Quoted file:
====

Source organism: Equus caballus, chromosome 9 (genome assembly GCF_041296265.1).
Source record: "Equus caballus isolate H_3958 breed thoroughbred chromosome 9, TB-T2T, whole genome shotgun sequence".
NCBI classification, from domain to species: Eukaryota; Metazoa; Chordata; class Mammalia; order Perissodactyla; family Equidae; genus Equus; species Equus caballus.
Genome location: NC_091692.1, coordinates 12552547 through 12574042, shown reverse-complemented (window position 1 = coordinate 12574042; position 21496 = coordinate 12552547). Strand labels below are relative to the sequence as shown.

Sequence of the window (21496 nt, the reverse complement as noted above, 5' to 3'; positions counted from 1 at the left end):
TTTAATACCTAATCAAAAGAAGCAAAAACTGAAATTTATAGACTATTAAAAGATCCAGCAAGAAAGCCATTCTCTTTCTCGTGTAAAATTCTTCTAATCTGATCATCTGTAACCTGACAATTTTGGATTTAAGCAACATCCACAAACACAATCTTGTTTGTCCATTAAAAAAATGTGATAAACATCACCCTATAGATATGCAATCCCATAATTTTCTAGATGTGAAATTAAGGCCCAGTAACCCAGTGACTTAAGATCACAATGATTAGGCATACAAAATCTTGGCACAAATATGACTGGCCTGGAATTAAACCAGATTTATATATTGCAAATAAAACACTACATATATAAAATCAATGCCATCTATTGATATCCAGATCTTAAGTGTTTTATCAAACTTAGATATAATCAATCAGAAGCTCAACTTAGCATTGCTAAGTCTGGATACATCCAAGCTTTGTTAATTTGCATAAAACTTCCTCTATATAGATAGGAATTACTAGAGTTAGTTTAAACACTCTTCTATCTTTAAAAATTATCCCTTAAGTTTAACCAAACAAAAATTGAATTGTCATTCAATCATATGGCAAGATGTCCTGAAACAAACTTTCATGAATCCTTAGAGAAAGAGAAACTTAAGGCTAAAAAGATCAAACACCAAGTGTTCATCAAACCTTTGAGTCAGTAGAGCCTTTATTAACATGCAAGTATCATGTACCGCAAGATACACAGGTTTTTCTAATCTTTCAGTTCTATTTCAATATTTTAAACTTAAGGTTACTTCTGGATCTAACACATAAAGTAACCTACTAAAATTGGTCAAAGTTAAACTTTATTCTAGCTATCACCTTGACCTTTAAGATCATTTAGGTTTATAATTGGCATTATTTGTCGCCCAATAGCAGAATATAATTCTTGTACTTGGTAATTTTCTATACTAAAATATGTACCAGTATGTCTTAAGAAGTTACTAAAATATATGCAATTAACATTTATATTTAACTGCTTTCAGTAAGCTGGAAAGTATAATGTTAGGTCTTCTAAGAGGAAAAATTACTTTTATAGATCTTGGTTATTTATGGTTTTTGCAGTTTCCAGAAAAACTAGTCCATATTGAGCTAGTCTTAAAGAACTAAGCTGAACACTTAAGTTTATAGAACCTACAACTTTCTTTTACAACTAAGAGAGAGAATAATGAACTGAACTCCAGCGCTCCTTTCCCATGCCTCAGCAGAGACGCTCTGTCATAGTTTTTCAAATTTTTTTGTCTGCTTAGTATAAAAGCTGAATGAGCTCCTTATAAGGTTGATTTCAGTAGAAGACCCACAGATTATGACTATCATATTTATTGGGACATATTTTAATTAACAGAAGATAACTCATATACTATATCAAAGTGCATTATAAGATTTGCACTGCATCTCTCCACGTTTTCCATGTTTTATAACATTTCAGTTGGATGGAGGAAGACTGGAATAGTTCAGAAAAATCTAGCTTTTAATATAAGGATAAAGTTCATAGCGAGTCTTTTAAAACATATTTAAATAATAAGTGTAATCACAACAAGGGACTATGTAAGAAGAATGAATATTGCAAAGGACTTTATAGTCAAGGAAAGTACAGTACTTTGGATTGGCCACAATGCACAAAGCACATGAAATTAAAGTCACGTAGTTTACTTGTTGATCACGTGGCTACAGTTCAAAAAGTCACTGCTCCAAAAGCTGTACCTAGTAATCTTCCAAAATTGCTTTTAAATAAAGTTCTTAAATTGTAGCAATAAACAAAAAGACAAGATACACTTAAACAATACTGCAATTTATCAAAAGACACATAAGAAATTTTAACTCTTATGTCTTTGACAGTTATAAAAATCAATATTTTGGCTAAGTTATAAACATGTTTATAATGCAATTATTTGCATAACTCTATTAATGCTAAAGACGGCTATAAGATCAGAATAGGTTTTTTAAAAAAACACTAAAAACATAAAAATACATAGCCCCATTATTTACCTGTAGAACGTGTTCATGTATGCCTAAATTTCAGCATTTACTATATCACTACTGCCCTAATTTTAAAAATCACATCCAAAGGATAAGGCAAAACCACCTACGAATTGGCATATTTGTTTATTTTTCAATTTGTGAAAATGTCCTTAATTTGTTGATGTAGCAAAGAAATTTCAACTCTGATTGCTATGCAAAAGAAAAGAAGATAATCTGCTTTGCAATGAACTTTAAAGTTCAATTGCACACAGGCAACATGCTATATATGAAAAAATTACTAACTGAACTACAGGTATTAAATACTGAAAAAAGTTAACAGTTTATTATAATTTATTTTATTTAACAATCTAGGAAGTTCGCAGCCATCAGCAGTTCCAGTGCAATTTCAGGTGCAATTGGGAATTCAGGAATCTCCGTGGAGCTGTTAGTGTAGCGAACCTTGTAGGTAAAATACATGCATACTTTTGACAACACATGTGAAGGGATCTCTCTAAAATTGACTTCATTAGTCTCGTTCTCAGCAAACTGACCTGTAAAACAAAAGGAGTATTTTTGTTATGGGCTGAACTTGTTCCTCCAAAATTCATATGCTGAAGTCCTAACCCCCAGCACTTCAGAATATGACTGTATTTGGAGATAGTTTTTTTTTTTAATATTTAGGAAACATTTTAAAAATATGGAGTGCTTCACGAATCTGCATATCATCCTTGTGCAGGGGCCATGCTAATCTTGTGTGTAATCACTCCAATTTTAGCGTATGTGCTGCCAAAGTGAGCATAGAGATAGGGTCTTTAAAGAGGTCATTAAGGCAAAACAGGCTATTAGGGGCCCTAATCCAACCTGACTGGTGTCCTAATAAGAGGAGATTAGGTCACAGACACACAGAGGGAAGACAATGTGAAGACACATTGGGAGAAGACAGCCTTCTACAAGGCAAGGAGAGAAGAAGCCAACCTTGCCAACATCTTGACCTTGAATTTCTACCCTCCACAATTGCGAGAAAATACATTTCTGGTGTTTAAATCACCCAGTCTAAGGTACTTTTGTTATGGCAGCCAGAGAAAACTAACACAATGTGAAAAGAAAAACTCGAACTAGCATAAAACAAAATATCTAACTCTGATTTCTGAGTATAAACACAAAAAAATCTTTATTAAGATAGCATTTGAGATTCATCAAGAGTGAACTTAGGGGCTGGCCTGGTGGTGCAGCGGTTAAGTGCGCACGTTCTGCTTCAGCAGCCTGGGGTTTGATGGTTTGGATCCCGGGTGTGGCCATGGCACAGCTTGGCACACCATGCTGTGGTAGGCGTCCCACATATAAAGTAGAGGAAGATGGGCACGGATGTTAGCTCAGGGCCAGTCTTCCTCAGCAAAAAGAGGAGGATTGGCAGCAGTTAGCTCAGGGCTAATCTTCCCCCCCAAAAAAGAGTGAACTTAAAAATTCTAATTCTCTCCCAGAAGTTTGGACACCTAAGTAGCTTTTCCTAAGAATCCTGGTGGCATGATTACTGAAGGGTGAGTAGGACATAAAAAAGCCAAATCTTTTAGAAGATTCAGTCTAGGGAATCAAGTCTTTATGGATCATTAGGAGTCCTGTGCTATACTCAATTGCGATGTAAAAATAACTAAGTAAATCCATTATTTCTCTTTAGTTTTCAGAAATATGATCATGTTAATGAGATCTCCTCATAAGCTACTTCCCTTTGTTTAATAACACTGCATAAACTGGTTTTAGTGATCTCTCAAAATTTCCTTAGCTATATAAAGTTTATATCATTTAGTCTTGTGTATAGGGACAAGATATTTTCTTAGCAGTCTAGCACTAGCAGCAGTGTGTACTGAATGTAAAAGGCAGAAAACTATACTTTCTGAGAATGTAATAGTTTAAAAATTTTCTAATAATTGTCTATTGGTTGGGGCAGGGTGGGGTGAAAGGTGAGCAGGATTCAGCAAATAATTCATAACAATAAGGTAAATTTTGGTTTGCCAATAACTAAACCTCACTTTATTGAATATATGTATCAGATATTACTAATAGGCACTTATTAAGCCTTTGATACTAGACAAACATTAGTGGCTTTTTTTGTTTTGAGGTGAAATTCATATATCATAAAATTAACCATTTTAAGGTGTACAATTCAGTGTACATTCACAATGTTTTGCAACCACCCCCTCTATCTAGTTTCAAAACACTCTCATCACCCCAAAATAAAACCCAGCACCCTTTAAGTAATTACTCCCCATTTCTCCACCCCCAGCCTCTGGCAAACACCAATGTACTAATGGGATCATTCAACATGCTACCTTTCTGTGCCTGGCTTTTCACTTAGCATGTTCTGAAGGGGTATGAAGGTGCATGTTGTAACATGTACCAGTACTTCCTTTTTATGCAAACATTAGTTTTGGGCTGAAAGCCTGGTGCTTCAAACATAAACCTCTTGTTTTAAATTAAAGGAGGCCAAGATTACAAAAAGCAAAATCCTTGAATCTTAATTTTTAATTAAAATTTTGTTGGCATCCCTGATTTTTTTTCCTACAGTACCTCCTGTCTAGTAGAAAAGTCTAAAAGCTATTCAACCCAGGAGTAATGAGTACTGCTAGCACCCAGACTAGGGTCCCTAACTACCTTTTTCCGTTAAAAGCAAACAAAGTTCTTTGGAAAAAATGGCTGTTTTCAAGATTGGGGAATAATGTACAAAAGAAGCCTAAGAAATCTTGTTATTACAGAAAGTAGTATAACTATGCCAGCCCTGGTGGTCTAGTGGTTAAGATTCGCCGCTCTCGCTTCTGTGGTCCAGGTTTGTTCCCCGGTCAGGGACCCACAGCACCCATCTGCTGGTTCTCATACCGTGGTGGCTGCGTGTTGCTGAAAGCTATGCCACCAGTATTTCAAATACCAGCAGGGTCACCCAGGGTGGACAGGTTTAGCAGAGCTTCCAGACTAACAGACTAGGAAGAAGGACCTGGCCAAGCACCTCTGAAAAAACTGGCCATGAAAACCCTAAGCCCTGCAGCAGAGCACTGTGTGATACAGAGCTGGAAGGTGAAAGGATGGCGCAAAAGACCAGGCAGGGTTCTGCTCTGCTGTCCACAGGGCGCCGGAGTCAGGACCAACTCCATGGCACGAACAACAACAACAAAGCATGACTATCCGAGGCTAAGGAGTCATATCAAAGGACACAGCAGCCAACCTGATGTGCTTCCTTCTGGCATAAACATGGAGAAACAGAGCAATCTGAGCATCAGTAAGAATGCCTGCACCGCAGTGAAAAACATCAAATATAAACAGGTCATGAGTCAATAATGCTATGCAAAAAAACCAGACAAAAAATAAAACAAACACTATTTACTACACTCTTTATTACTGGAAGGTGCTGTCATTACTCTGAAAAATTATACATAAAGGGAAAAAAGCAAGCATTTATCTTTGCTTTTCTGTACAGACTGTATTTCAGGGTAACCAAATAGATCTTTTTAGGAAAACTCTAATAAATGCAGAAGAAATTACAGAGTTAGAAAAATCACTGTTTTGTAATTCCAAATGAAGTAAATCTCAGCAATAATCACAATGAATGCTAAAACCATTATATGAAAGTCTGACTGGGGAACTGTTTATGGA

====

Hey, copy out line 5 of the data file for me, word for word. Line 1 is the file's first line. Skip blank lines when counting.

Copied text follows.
Sequence of the window (21496 nt, the reverse complement as noted above, 5' to 3'; positions counted from 1 at the left end):